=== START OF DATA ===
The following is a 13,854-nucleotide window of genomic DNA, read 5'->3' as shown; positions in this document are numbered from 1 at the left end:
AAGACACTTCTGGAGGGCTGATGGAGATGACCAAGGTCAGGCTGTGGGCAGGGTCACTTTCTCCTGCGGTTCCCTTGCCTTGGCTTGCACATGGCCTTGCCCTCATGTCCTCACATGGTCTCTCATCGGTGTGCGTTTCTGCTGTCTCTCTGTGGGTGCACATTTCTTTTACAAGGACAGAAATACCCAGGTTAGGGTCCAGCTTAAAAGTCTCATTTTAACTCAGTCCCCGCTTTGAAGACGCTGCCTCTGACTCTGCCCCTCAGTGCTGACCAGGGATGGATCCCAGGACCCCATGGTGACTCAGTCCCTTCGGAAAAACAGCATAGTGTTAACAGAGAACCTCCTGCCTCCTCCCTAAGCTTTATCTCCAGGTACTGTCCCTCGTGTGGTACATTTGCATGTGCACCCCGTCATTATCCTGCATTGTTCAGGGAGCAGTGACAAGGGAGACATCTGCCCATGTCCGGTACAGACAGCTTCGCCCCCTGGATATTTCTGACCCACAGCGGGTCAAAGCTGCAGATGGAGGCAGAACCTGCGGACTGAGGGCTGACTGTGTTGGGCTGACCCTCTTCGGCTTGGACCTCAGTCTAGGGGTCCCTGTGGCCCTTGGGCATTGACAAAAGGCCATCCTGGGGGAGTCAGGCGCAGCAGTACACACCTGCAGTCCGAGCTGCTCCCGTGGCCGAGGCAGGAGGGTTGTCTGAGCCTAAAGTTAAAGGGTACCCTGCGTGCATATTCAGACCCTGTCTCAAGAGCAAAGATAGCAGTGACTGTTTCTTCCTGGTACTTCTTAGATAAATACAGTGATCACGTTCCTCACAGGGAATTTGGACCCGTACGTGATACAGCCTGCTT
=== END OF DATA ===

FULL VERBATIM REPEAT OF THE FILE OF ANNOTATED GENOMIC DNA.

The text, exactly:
The following is a 13,854-nucleotide window of genomic DNA, read 5'->3' as shown; positions in this document are numbered from 1 at the left end:
AAGACACTTCTGGAGGGCTGATGGAGATGACCAAGGTCAGGCTGTGGGCAGGGTCACTTTCTCCTGCGGTTCCCTTGCCTTGGCTTGCACATGGCCTTGCCCTCATGTCCTCACATGGTCTCTCATCGGTGTGCGTTTCTGCTGTCTCTCTGTGGGTGCACATTTCTTTTACAAGGACAGAAATACCCAGGTTAGGGTCCAGCTTAAAAGTCTCATTTTAACTCAGTCCCCGCTTTGAAGACGCTGCCTCTGACTCTGCCCCTCAGTGCTGACCAGGGATGGATCCCAGGACCCCATGGTGACTCAGTCCCTTCGGAAAAACAGCATAGTGTTAACAGAGAACCTCCTGCCTCCTCCCTAAGCTTTATCTCCAGGTACTGTCCCTCGTGTGGTACATTTGCATGTGCACCCCGTCATTATCCTGCATTGTTCAGGGAGCAGTGACAAGGGAGACATCTGCCCATGTCCGGTACAGACAGCTTCGCCCCCTGGATATTTCTGACCCACAGCGGGTCAAAGCTGCAGATGGAGGCAGAACCTGCGGACTGAGGGCTGACTGTGTTGGGCTGACCCTCTTCGGCTTGGACCTCAGTCTAGGGGTCCCTGTGGCCCTTGGGCATTGACAAAAGGCCATCCTGGGGGAGTCAGGCGCAGCAGTACACACCTGCAGTCCGAGCTGCTCCCGTGGCCGAGGCAGGAGGGTTGTCTGAGCCTAAAGTTAAAGGGTACCCTGCGTGCATATTCAGACCCTGTCTCAAGAGCAAAGATAGCAGTGACTGTTTCTTCCTGGTACTTCTTAGATAAATACAGTGATCACGTTCCTCACAGGGAATTTGGACCCGTACGTGATACAGCCTGCTT